Four colleges to depart from North Atlantic Conference

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The North Atlantic Conference (NAC), of which Johnson State College athletics is a member, is facing upheaval as four of its institutions will be departing as of May 2018.


Currently, the NAC consists of 10 colleges: Castleton University (CU), Colby-Sawyer College (CSC), the University of Maine at Farmington (UMF), Green Mountain College (GMC), Husson University (HU), Lyndon State College (LSC), Thomas College (TC), Maine Maritime Academy (MMA), New England College (NEC) and JSC. The conference will maintain this roster until the end of the current academic year, when CU, CSC, GMC, and NEC will be transitioning into different athletic conferences.


“There is an ever-shifting landscape in conferences, especially in Division III,” said JSC Director of Athletics Jamey Ventura. “When the conferences were first forming, schools got into any that they could. But now, when you look at the geography and fit in terms of private or public schools, you can end up with kind of a mismatch.”


The NAC was first formed in 1996 and included 12 colleges. Then in 2002, six of the schools, all of which are located in the Boston area, exited to create their own conference, effectively reducing travel time and the number of classes missed by student-athletes.


The NAC then proceeded to replace them with GMC, LSC, CSC, and NEC.


According to Ventura, there are several advantages for institutions who choose to be in a conference.


“The first benefit of being in a conference is guaranteed games,” he said. “The NCAA requires a specific amount for each sport and it’s good to know you already have a set amount to work with. We also get money from the NCAA which is filtered through the conference, as well as an automatic qualifying bid to the NCAA tournament if we win any of our conference tournaments.”


The four-member exodus from the NAC began early last year. “About a year and a half ago, Colby-Sawyer was the first to announce they were leaving to go into the Great Northeast Athletic Conference,” Ventura said. “Castleton was the next, as they had been trying to get into the Little East Conference for a few years. This past year, the Little East decided to expand so they applied and got in.”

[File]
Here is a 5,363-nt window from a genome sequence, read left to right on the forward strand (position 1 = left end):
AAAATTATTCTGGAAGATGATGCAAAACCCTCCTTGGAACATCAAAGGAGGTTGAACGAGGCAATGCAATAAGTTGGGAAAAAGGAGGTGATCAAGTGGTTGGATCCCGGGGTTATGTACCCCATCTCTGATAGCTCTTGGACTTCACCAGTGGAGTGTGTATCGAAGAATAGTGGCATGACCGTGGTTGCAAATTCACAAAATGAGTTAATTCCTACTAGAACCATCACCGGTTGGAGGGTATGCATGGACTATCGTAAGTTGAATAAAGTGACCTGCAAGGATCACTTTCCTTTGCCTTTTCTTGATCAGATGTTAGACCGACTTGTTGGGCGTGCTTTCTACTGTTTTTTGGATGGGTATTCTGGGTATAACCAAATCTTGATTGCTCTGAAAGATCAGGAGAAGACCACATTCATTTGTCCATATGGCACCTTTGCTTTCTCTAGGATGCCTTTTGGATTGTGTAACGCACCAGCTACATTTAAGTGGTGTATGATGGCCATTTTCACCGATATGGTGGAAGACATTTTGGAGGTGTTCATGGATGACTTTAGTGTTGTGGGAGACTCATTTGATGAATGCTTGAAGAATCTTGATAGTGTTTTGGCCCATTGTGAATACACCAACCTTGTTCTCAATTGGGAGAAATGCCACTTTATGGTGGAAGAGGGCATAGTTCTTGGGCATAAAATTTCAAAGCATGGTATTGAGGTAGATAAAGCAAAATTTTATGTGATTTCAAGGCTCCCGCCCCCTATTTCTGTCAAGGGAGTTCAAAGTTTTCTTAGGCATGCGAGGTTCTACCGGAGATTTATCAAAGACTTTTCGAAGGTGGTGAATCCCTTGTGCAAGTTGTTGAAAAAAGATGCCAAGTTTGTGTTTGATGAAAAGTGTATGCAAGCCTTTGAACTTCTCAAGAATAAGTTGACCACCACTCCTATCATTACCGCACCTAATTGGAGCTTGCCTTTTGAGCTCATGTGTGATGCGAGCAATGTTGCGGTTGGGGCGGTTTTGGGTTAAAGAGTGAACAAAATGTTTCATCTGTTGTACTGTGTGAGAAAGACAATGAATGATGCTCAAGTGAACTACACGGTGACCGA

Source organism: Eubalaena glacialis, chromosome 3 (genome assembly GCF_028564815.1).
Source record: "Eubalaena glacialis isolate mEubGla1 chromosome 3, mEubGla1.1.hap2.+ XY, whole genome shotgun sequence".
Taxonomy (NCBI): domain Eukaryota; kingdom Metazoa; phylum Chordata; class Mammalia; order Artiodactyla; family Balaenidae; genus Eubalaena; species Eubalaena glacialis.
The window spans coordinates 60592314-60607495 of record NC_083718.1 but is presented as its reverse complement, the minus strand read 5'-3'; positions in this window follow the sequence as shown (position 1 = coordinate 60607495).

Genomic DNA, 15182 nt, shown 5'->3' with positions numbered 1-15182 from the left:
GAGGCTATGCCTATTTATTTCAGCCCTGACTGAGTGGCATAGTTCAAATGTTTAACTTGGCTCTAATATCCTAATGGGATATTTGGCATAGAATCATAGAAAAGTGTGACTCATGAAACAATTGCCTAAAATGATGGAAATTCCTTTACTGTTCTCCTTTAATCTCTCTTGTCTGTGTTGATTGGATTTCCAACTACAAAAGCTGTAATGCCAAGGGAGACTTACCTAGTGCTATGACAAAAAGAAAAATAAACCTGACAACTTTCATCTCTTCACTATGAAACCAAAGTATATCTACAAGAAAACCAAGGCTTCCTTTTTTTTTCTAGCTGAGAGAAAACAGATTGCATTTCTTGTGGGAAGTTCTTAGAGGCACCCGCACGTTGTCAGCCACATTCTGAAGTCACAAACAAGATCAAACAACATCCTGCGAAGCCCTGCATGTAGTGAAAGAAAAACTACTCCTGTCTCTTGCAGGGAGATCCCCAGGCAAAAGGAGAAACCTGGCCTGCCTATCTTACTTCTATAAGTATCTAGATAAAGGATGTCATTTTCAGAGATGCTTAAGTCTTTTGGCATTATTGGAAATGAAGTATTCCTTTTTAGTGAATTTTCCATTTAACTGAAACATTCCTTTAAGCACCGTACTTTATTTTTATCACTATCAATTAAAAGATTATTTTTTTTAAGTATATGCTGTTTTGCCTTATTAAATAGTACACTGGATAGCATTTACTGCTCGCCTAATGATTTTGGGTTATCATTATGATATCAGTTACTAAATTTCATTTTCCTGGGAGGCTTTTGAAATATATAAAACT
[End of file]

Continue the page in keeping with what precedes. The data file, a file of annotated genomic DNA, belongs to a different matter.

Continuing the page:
The third institution to leave the NAC was GMC, who decided to exit the NCAA altogether and join a much smaller organization known as the NAIA. “GMC felt they weren’t competitive enough in the NAC,” said Ventura, who formerly was the school’s athletic director. “Plus, the NAIA doesn’t require its schools to offer as many programs as the NCAA and also allows them to offer athletic scholarships.”


NEC was the final and most recent member to transfer out of the NAC.


“They announced in May that they are joining the New England Collegiate Conference, which is pretty much all Boston schools,” Ventura said. “Given where they are located, it makes more sense.”


The commissioner of the NAC, Marcella Zalot, is responsible for finding new colleges to fill the impending vacancies within the conference.


“The process involves identifying institutions that are a good fit with our mission and core values, and a good competitive fit,” she said. “We are actively seeking institutions that sponsor many of the same sports that we sponsor, institutions that are student-centered, and institutions that believe in our governance and organizational structure. We are in the process with some, but are not at the point in the process of identifying those institutions.”


Ventura elaborated further on the aforementioned process.


“The hope is to have two new members by next year when the schools actually leave so that we don’t drop below seven,” he said. “If we drop below seven, we lose our automatic qualifier into the NCAA tournament. Then, over the next three or four years, we’d like to get to 10 or 12 teams.”


Mercifully, the NCAA allows a two-year grace period for conferences to get back above the minimum number of members before rescinding their automatic qualifier. But that is not the only potentially detrimental side effect the NAC is facing.


“We all pay a membership fee to be in the conference, which funds all NAC expenses,” Ventura said. “It totals $18,000 per member each year, so losing four schools would leave us with a deficit of $72,000, which could force us to start making cuts. Fortunately, over the last 10 to 12 years we’ve built up a reserve for this scenario, so we’ll be fine financially for the next year or two if we can’t add anyone.”


Despite the departure of four conference schools and the resulting financial loss, Ventura stressed that the NAC is here to stay, as is JSC’s involvement in it.


“The most important thing is that the NAC will continue to exist and JSC will have a conference,” said Ventura.

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